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Prove that the sequence $a_n= 1+ \frac 12+ \frac 13+\cdots+ \frac 1n-\ln(⁡n)$ is increasing and bounded above. Conclude that it’s convergent.

This what I got so far

Proof:

Part 1: Proving $a_n$ is increasing by induction.

Base: $a_1=1$

$a_2=1+\frac 12= \frac 32$

$a_1≤a_2$

So the base case is established.

Induction step: We assume that $a_{n-1}≤a_n$. We will show that $a_n≤a_{n+1}$. Since

$a_{n-1}≤a_n$

$$1+ \frac 12+ \frac 13+\cdots+ \frac{1}{(n-1)}-\ln(n-1) \leq 1+ \frac 12+ \frac 13+\cdots+ \frac 1n-\ln n$$

How should I continue?

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    $\begingroup$ Hint: $\ln(n)-\ln(n-1)=\int_{n-1}^n \frac{1}{x}\,dx$. $\endgroup$ – Pocho la pantera Sep 20 '13 at 16:48
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    $\begingroup$ In reference to Pocho, make a drawing of the function y=1/x and draw rectangles with base 1 and the width as y-values on top of it. Look at the difference of the area of each rectangle and the area under the curve passing through that rectangle. $\endgroup$ – imranfat Sep 20 '13 at 16:52
  • $\begingroup$ I've just extended my answer by adding a proof of boundedness. $\endgroup$ – Michael Hardy Sep 21 '13 at 18:06
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I think you should have been asked to show that $$ 1+\frac12+\frac13+\cdots+\frac1n-\ln(n+1) \tag 1 $$ increases with $n$. The previous term is $$ 1+\frac12+\frac13+\cdots+\frac{1}{n-1} - \ln n. \tag 2 $$ Then the problem is to show that when you subtract $(2)$ from $(1)$, the difference is nonnegative. You get $$ \frac1n - \ln(n+1) + \ln n = \int_n^{n+1} \frac1n - \frac1x \, dx. \tag 3 $$ It is easy to show that that is nonnegative.

To show that $(1)$ is bounded above, first notice that $(1)$ is equal to the sum of expressions like the one in $(3)$: $$ \sum_{k=1}^n \int_k^{k+1} \frac1k - \frac1x\, dx. \tag 4 $$ Then $$ [\text{expression in $(4)$}] \ge \sum_{k=1}^n \int_k^{k+1} \frac1k - \frac{1}{k+1}\, dx = \sum_{k=1}^n \frac1k - \frac{1}{k+1}, $$ and this is a telescoping sum, and all its terms are non-negative, and it adds up to $1$.

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  • $\begingroup$ I don't understand step (1) and (2), is (1) is my $a_n$? it doesn't look exactly the same $\endgroup$ – Diane Vanderwaif Sep 21 '13 at 13:35
  • $\begingroup$ It's not the same, since it has $n+1$ as the argument to the logarithm where you had $n$. As I said, if you were assigned an exercise asking you to prove that your $a_n$ is increasing, then whoever wrote the exercise probably ought instead to have asked you to show that the sequence in $(1)$ is bounded and increasing. $\endgroup$ – Michael Hardy Sep 21 '13 at 17:54
  • $\begingroup$ I just fixed an error: it should be $\displaystyle\int_n^{n+1}$, not $\displaystyle\int_{n-1}^n$. ${}\qquad{}$ $\endgroup$ – Michael Hardy Sep 21 '13 at 17:58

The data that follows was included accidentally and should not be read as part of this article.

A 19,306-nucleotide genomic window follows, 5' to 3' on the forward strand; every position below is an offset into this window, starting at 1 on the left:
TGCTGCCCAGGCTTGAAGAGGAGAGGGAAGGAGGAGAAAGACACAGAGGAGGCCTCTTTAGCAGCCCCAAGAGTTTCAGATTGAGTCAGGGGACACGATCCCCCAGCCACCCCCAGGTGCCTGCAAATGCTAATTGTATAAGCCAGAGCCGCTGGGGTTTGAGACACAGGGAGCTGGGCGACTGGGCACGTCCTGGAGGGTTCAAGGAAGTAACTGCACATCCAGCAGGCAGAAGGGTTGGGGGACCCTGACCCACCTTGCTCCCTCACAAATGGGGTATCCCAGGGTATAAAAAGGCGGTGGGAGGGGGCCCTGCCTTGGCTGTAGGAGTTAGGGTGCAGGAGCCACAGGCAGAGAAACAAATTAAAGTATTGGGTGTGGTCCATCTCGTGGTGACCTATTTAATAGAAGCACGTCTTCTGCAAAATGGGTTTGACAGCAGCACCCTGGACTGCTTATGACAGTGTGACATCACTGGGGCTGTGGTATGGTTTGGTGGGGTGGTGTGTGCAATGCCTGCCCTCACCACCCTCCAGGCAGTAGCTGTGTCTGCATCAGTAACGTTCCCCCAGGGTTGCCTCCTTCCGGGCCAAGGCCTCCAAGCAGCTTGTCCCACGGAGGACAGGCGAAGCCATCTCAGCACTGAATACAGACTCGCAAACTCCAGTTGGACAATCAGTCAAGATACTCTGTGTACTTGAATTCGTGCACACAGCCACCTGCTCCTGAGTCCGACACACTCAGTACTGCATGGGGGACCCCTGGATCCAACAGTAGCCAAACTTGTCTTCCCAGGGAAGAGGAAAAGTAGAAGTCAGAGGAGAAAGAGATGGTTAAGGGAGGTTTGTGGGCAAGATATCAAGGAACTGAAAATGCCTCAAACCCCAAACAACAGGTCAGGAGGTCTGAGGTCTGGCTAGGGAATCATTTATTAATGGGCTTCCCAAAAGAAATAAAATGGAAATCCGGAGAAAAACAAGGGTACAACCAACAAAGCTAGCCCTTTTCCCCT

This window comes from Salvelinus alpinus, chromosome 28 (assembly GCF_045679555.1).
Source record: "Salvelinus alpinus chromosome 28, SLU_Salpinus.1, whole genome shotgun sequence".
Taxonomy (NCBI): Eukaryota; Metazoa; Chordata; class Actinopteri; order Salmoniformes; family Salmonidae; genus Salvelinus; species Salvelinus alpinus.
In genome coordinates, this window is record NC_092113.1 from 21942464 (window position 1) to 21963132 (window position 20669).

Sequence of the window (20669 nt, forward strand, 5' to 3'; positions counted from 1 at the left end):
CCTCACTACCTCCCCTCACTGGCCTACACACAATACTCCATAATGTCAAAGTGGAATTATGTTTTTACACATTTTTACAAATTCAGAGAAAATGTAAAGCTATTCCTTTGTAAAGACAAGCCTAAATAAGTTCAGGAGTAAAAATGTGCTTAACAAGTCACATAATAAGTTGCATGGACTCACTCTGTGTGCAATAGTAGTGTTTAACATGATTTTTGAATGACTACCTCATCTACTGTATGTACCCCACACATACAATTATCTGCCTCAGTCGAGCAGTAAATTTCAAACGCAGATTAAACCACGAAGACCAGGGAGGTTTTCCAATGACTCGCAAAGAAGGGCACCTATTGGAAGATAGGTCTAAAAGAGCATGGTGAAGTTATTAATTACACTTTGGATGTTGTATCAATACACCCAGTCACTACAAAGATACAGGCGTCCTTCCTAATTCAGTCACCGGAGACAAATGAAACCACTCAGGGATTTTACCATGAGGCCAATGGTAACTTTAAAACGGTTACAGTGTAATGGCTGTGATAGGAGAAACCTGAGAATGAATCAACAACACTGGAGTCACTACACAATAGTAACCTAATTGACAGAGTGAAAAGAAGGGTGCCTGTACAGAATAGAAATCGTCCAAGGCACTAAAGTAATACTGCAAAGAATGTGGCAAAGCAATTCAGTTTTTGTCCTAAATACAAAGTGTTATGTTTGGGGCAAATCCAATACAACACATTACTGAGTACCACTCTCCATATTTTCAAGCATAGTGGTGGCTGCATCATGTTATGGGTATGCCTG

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This sequence is NOT increasing and is in fact DECREASING.

Proof:

$$a_n = 1+\frac{1}{2} + \cdots + \frac{1}{n} - \ln(n)$$

$$a_{n+1}=1+\frac{1}{2} + \cdots + \frac{1}{n}+\frac{1}{n+1} - \ln(n+1)$$

so

$$a_{n+1}=a_n + (\ln(n) +\frac{1}{n+1} - \ln(n+1)) = a_n + \frac{1}{n+1} - (\ln(n+1) - \ln(n))$$

$$\ln(n+1)-\ln(n) = \int_n^{n+1}\frac{1}{t}dt > \frac{1}{n+1}$$

To see the last line just draw a graph of $\frac{1}{t}$ between $n$ and $n+1$ and draw a box of width $1$ and height $\frac{1}{n+1}$ (i.e. the box touches $\frac{1}{t}$ at $t=\frac{1}{n+1}$).

NOTE: Your base case was not done properly since you forgot to subtract $\ln(1)$ and $\ln(2)$ (granted $\ln(1) = 0$) if you subtracted $\ln(2) \approx 0.693147 > 0.5$ you would have seen the base case not to hold.

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@Patrick's answer shows that the sequence is decreasing. However, we can show boundedness and covergence in a single step since the terms of the sequence are non-negative. I only provide a skeleton solution, which will need fleshing out with a limit argument.

We can begin by rewriting the sequence as: \begin{equation*} \sum_{k=1}^n \frac{1}{k} -\log{n} = \sum_{k=1}^n \frac{1}{k} -\int_{1}^n \frac{1}{x} d{x} = \overbrace{\sum_{k=1}^{n-1} \int_{k}^{k+1} \Bigl( \frac{1}{k} -\frac{1}{x} \Bigr) d{x} +\frac{1}{n}}^\circledast. \end{equation*} The integral's limits provide the inequalities $k\le x \le {k+1} $, with which we obtain the following bounds on the integrand: $$0 \le \frac{1}{k} - \frac{1}{x} \le \frac{1}{k} -\frac{1}{k+1} = \frac{1}{k(k+1)} < \frac{1}{k^2}.$$ Then, after substituting our new integrand $\tfrac{1}{k^2}$, we obtain: \begin{equation*} 0 \le \sum_{k=1}^n \frac{1}{k} -\log{n} =\overbrace{\sum_{k=1}^{n-1} \int_{k}^{k+1} \Bigl( \frac{1}{k} -\frac{1}{x} \Bigr) d{x} +\frac{1}{n}}^\circledast \le \overbrace{\sum_{k=1}^{n-1} \frac{1}{k^2}}^{\spadesuit} +\frac{1}{n}. \end{equation*}

By comparison with the convergent series $\spadesuit$, we find that the original sequence converges.

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